In patients fulfilling the criteria for pre-emptive TIPS, acute-on-chronic liver failure, hepatic encephalopathy at admission and hyperbilirubinemia at admission should not be considered contraindications.
In refractory variceal bleeding, balloon tamponade or self-expandable metal stents (SEMS) should be used as a bridge therapy to a more definite treatment such as PTFE-covered TIPS. SEMS are as efficacious as balloon tamponade and are a safer option.
Failure to control variceal bleeding despite combined pharmacological and endoscopic therapy is best managed by salvage PTFE-covered TIPS.
TIPS may be futile in patients with Child-Pugh ≥14 cirrhosis, or with a MELD score >30 and lactate >12 mmol/L, unless liver transplantation is envisioned in the short-term. The decision to perform TIPS in such patients should be taken on a case-by-case basis.
In patients with AVB and hepatic encephalopathy, bouts of hepatic encephalopathy should be treated with lactulose (oral or enemas).
In patients presenting with acute variceal bleeding (AVB), rapid removal of blood from the gastro- intestinal tract (lactulose oral or enemas) should be used to prevent hepatic encephalopathy.
Variceal bleeding is due to portal hypertension, and the aim of the treatment should be focused on lowering portal pressure rather than correcting coagulation abnormalities.
Conventional coagulation tests, namely, prothrombin time/international normalised ratio (PT/INR) and activated partial thromboplastin time, do not accurately reflect the haemostatic status of patients with advanced liver diseases.
In the AVB episode, transfusion of fresh frozen plasma is not recommended as it will not correct coagulopathy and may lead to volume overload and worsening of portal hypertension.
In the setting of AVB, there is no evidence that platelet count and fibrinogen levels are correlated with the risk of failure to control bleeding or rebleeding. However, in case of failure to control bleeding, the decision to correct the haemostatic abnormalities should be considered on a case-by-case basis.
Recombinant factor VIIa and tranexamic acid are not recommended in AVB.
In patients with AVB who are on anticoagulants, these should be temporarily discontinued until the haemorrhage is under control. Length of discontinuation should be individualised based on the strength of the indication for anticoagulation.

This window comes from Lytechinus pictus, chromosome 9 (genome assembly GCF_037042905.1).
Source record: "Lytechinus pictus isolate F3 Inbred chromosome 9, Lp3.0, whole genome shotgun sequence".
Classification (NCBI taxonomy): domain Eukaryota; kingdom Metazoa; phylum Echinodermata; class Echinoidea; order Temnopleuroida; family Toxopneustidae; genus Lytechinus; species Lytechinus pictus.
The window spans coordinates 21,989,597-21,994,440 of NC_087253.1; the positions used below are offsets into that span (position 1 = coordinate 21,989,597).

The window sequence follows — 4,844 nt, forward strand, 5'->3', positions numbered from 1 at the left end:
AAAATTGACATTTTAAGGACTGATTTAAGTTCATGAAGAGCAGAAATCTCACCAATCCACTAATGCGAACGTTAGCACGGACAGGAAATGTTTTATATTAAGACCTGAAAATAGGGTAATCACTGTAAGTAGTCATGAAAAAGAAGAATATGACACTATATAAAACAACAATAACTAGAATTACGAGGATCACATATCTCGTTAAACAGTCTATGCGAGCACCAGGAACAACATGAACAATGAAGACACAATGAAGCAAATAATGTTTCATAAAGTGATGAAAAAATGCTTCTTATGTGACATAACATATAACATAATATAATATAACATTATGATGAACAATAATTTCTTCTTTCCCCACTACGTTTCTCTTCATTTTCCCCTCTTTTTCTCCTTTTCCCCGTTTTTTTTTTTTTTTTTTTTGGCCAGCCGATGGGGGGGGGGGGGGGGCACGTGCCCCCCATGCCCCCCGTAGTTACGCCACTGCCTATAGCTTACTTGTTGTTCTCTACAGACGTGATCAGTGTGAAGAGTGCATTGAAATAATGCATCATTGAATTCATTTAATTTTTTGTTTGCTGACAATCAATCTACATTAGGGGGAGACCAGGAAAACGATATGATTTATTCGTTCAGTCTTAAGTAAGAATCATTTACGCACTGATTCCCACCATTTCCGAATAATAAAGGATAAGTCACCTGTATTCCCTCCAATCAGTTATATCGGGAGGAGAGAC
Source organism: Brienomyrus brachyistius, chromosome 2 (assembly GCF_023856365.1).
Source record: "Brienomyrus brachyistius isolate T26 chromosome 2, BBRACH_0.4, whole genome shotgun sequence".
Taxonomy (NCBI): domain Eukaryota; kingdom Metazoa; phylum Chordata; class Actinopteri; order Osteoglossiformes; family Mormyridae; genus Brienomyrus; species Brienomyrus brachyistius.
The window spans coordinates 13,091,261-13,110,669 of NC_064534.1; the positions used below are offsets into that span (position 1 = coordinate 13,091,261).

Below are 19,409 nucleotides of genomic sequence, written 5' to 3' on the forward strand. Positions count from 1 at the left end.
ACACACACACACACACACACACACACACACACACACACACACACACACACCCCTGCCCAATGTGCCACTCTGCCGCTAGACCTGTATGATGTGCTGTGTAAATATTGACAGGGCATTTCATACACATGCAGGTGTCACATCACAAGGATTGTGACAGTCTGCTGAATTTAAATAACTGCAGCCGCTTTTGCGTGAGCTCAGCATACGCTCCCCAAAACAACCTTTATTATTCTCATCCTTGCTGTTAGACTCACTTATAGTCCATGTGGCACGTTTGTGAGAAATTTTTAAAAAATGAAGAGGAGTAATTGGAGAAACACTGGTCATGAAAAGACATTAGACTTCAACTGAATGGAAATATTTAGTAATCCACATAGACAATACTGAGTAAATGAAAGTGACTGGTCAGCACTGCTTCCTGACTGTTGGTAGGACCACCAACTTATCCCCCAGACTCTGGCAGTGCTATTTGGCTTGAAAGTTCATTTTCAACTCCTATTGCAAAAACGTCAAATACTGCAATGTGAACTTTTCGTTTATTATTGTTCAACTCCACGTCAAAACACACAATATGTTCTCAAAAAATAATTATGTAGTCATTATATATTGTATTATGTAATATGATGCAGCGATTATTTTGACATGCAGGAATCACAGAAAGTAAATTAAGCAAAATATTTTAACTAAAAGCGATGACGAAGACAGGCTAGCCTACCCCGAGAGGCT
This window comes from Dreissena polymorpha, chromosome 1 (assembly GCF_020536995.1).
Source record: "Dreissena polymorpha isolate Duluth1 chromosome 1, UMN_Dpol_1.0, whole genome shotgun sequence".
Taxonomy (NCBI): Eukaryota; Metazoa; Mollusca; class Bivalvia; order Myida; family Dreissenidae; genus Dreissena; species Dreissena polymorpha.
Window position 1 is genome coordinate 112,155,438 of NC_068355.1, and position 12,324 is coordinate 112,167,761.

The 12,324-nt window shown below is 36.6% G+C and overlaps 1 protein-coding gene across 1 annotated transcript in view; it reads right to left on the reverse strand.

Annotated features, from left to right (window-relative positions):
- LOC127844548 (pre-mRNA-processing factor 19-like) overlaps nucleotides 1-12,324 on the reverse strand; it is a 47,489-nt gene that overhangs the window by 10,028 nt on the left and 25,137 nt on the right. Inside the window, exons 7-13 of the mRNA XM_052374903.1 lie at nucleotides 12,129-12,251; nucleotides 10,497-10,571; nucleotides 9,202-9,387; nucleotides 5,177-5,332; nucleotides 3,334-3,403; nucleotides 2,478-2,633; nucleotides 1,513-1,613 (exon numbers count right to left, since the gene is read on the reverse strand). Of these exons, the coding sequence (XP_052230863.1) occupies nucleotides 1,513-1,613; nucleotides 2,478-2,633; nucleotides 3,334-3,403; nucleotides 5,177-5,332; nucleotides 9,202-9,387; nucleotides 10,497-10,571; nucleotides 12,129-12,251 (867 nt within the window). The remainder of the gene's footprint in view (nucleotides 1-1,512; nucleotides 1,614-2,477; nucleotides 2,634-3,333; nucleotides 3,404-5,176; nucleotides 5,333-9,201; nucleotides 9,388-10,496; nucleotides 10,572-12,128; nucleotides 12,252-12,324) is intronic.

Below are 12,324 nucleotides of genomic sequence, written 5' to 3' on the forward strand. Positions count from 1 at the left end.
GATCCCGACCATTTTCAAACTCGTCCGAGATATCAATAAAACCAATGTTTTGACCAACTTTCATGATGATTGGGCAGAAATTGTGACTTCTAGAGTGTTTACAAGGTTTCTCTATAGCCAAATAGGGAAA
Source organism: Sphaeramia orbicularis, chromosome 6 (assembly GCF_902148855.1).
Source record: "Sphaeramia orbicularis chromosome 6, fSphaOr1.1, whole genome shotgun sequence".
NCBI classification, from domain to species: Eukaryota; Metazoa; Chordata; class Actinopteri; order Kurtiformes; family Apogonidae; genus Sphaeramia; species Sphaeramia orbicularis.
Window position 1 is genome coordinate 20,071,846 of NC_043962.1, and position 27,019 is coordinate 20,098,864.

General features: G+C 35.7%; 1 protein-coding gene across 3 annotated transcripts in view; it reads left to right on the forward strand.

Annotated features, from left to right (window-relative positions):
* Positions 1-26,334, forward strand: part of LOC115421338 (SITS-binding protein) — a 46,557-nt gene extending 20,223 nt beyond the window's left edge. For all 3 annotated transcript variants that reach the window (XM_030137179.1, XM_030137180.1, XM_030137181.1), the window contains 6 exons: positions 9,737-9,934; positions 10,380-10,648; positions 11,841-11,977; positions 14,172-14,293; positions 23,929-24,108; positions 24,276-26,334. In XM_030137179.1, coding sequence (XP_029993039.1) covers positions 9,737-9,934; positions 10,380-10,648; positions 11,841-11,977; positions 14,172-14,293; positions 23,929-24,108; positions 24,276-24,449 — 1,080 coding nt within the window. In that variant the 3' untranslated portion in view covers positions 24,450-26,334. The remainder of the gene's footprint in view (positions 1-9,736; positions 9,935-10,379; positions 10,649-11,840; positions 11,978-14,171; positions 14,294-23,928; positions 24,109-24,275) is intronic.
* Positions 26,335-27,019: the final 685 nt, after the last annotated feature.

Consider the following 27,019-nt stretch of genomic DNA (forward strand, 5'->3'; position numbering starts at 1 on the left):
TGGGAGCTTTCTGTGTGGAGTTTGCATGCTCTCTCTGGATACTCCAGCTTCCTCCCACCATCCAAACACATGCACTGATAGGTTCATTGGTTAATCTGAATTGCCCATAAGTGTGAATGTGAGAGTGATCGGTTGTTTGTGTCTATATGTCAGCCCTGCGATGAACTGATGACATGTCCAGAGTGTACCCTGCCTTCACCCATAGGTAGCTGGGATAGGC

In patients with GOV2, type 1 isolated gastric varices, and ectopic varices, BRTO could be considered as an alternative to endoscopic treatment or TIPS, provided it is feasible (type and diameter of shunt) and local expertise is available, as it has been shown to be safe and effective.
Either endovascular or endoscopic treatment should be considered in patients with ectopic varices.
TIPS may be combined with embolisation to control bleeding or to reduce the risk of recurrent variceal bleeding from gastric or ectopic varices, particularly in cases when, despite a decrease in portosystemic pressure gradient, portal flow remains diverted to collaterals.
In patients with cirrhosis and PVT, management of AVB should be performed according to the guidelines for patients without PVT, when possible.
- 80mg of Omeprazole bolus for all patients
- Omeprazole 40 mg 12/12h Suspected portal hypertension Octreotide 100 mcg bolus +100 mcg BI 4/4h for 48h Or Terlipressin 2 mg+ 1 mg 4/4h for 48h
- Prefer Terlipressin in Hepatorenal Syndrome
Ciprofloxacin or ceftriaxone (to prevent SBP regardless of the presence of ascites)
Lactulone (2-3 soft bowel movements per day) Erythromycin or metoclopramide 20-120 min before EDA (Less need for new EDA to identify the bleeding focus)
Upper Digestive Endoscopy
It must be performed within 12 hours of presentation or as soon as possible after adequate resuscitation
Ligation is superior to sclerotherapy because it is less expensive and eradicates varicose veins more quickly with lower rates of rebleeding or complications.
In gastroesophageal varices, we prefer ligation, but in less accessible places, such as the gastric fundus, we use cyanoacrylate:
GOV1- Small curvature: Elastic bandage, Ethanolamine or Cyanoacrylate
GOV 2 – Large curvature/Bottom: Cyanoacrylate
IGV 1- Background: Cyanoacrylate
IGV 2 – Other locations: Cyanoacrylate
• Rebleeding: Cyanoacrylate
Corrigendum to ‘Baveno VII – Renewing consensus in portal hypertension’ [J Hepatol (2022) 959-974] Journal of Hepatology, Vol. 77, Issue 2